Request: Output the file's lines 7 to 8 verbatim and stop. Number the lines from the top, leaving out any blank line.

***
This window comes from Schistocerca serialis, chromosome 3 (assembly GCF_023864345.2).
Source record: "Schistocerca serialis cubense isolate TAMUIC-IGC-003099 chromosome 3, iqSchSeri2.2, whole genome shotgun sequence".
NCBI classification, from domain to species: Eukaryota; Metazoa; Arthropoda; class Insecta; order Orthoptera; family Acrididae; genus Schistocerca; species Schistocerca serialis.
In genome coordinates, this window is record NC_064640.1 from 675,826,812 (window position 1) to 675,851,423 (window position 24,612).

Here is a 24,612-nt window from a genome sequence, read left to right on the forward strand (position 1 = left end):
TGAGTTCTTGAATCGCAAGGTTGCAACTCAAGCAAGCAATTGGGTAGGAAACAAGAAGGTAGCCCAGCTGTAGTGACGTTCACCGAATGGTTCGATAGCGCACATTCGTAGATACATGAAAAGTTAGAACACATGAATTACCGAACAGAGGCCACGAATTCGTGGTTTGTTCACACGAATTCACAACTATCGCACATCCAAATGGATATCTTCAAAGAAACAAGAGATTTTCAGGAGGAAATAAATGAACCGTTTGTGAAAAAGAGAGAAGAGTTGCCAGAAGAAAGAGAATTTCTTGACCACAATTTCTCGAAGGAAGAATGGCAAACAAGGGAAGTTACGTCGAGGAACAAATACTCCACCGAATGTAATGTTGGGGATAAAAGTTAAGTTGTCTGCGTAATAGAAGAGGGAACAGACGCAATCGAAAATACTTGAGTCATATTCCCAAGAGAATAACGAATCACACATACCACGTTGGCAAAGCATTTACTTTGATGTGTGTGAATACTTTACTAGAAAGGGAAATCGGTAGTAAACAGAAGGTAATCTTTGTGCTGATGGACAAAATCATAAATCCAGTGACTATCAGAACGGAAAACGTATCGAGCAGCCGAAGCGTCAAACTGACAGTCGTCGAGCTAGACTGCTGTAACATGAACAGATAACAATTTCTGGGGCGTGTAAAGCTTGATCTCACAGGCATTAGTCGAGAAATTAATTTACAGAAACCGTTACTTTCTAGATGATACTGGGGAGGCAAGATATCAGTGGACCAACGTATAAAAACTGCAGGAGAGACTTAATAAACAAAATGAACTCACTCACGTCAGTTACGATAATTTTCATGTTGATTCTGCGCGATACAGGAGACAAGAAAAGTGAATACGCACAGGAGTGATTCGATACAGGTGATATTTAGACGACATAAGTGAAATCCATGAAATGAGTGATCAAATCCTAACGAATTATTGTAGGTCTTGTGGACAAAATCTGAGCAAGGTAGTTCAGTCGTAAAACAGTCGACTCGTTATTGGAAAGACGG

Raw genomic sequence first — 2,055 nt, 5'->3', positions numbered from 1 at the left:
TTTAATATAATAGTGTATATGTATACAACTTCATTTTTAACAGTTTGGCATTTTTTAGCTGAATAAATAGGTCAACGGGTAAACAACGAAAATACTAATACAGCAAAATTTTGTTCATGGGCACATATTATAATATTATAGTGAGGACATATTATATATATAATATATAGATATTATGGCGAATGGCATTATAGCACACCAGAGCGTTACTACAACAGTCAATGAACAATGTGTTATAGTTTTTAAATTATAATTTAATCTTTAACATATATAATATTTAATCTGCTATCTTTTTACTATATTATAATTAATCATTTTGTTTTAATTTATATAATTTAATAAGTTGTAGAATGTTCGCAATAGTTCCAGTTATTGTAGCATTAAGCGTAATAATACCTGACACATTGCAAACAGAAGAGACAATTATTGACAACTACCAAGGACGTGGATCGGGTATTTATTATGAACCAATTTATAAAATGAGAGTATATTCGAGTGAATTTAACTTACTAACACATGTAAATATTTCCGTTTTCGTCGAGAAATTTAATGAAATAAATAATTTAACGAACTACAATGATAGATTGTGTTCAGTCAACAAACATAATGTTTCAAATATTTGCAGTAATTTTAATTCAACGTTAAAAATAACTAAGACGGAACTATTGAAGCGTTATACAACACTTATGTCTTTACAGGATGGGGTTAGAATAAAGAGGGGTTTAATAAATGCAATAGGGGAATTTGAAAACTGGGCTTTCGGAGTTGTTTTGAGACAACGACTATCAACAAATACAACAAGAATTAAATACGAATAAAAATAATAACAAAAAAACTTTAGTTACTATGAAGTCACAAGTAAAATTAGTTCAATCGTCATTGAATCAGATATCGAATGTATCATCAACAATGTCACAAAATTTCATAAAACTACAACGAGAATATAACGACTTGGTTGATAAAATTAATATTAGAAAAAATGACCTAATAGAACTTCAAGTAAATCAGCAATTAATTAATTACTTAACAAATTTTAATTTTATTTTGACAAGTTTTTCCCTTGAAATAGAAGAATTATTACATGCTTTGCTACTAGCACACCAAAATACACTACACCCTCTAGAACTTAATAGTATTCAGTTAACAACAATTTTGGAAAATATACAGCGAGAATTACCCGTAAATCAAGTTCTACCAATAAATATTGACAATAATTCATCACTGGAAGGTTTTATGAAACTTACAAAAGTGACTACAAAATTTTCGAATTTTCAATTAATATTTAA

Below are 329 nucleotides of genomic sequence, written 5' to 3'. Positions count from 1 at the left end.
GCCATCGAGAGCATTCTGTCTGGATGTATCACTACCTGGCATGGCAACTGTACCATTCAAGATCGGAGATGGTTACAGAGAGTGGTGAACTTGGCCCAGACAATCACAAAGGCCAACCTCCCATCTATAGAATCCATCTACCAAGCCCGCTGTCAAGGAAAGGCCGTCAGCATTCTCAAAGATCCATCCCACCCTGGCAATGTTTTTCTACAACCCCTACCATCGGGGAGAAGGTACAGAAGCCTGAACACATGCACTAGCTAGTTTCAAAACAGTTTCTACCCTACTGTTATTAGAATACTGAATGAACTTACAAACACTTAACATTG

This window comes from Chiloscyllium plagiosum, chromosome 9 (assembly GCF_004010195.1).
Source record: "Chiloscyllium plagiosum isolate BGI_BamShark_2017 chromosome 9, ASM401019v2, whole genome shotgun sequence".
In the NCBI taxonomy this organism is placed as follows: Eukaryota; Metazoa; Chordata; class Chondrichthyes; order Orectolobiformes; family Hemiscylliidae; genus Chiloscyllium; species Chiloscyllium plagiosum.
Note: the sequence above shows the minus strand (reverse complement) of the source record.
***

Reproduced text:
Raw genomic sequence first — 2,055 nt, 5'->3', positions numbered from 1 at the left:
TTTAATATAATAGTGTATATGTATACAACTTCATTTTTAACAGTTTGGCATTTTTTAGCTGAATAAATAGGTCAACGGGTAAACAACGAAAATACTAATACAGCAAAATTTTGTTCATGGGCACATATTATAATATTATAGTGAGGACATATTATATATATAATATATAGATATTATGGCGAATGGCATTATAGCACACCAGAGCGTTACTACAACAGTCAATGAACAATGTGTTATAGTTTTTAAATTATAATTTAATCTTTAACATATATAATATTTAATCTGCTATCTTTTTACTATATTATAATTAATCATTTTGTTTTAATTTATATAATTTAATAAGTTGTAGAATGTTCGCAATAGTTCCAGTTATTGTAGCATTAAGCGTAATAATACCTGACACATTGCAAACAGAAGAGACAATTATTGACAACTACCAAGGACGTGGATCGGGTATTTATTATGAACCAATTTATAAAATGAGAGTATATTCGAGTGAATTTAACTTACTAACACATGTAAATATTTCCGTTTTCGTCGAGAAATTTAATGAAATAAATAATTTAACGAACTACAATGATAGATTGTGTTCAGTCAACAAACATAATGTTTCAAATATTTGCAGTAATTTTAATTCAACGTTAAAAATAACTAAGACGGAACTATTGAAGCGTTATACAACACTTATGTCTTTACAGGATGGGGTTAGAATAAAGAGGGGTTTAATAAATGCAATAGGGGAATTTGAAAACTGGGCTTTCGGAGTTGTTTTGAGACAACGACTATCAACAAATACAACAAGAATTAAATACGAATAAAAATAATAACAAAAAAACTTTAGTTACTATGAAGTCACAAGTAAAATTAGTTCAATCGTCATTGAATCAGATATCGAATGTATCATCAACAATGTCACAAAATTTCATAAAACTACAACGAGAATATAACGACTTGGTTGATAAAATTAATATTAGAAAAAATGACCTAATAGAACTTCAAGTAAATCAGCAATTAATTAATTACTTAACAAATTTTAATTTTATTTTGACAAGTTTTTCCCTTGAAATAGAAGAATTATTACATGCTTTGCTACTAGCACACCAAAATACACTACACCCTCTAGAACTTAATAGTATTCAGTTAACAACAATTTTGGAAAATATACAGCGAGAATTACCCGTAAATCAAGTTCTACCAATAAATATTGACAATAATTCATCACTGGAAGGTTTTATGAAACTTACAAAAGTGACTACAAAATTTTCGAATTTTCAATTAATATTTAA